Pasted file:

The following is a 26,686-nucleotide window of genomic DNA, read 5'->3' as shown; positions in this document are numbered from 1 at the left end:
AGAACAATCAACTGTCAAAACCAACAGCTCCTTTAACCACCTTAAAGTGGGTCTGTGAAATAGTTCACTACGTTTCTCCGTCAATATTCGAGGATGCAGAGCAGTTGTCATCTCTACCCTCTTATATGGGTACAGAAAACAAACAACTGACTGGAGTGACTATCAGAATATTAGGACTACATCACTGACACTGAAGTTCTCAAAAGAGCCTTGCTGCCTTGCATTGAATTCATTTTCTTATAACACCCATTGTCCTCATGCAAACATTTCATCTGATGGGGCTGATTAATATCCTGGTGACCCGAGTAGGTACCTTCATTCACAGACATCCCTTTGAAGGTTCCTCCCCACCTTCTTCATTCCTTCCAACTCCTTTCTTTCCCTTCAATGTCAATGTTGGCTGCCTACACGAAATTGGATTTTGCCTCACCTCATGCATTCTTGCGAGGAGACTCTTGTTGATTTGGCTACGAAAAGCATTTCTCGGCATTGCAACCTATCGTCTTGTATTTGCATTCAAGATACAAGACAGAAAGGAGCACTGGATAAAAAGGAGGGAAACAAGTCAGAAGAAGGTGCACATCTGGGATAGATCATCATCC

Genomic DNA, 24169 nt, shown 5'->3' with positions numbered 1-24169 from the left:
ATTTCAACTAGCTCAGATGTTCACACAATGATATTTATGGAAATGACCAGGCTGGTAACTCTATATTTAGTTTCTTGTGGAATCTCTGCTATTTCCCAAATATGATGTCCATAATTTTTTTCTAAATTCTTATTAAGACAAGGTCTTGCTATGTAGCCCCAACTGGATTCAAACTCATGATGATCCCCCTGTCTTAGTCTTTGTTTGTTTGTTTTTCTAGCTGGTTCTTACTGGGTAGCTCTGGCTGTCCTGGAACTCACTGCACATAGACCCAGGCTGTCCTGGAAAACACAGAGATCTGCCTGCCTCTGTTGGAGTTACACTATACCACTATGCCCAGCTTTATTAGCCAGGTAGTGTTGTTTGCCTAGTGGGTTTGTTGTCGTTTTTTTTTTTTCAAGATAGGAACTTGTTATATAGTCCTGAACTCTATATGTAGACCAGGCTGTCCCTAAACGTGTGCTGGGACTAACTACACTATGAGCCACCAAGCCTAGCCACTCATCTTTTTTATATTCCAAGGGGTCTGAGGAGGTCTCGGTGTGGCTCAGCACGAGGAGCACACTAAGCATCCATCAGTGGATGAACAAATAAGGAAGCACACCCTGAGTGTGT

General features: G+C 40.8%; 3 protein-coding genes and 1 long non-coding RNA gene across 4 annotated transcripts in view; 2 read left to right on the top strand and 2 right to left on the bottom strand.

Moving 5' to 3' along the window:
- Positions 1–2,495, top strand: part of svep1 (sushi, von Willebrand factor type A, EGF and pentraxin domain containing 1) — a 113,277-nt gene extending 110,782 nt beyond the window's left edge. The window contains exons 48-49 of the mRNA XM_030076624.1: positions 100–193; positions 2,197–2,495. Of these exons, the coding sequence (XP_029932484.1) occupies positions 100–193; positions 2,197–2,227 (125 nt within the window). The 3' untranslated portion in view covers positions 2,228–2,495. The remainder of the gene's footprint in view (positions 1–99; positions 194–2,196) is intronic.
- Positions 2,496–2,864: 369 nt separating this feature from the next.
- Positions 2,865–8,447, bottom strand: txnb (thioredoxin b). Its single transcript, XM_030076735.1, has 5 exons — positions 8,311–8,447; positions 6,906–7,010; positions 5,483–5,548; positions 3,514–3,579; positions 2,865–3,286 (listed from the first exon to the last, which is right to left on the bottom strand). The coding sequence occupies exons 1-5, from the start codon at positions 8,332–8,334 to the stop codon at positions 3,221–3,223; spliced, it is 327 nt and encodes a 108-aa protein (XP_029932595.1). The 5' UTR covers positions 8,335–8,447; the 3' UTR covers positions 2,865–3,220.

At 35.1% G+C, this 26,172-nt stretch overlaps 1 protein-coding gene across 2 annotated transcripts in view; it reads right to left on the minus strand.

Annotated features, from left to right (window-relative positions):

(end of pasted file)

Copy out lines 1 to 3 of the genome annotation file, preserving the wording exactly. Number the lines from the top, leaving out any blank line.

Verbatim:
The following is a 26,686-nucleotide window of genomic DNA, read 5'->3' as shown; positions in this document are numbered from 1 at the left end:
AGAACAATCAACTGTCAAAACCAACAGCTCCTTTAACCACCTTAAAGTGGGTCTGTGAAATAGTTCACTACGTTTCTCCGTCAATATTCGAGGATGCAGAGCAGTTGTCATCTCTACCCTCTTATATGGGTACAGAAAACAAACAACTGACTGGAGTGACTATCAGAATATTAGGACTACATCACTGACACTGAAGTTCTCAAAAGAGCCTTGCTGCCTTGCATTGAATTCATTTTCTTATAACACCCATTGTCCTCATGCAAACATTTCATCTGATGGGGCTGATTAATATCCTGGTGACCCGAGTAGGTACCTTCATTCACAGACATCCCTTTGAAGGTTCCTCCCCACCTTCTTCATTCCTTCCAACTCCTTTCTTTCCCTTCAATGTCAATGTTGGCTGCCTACACGAAATTGGATTTTGCCTCACCTCATGCATTCTTGCGAGGAGACTCTTGTTGATTTGGCTACGAAAAGCATTTCTCGGCATTGCAACCTATCGTCTTGTATTTGCATTCAAGATACAAGACAGAAAGGAGCACTGGATAAAAAGGAGGGAAACAAGTCAGAAGAAGGTGCACATCTGGGATAGATCATCATCC

Genomic DNA, 24169 nt, shown 5'->3' with positions numbered 1-24169 from the left: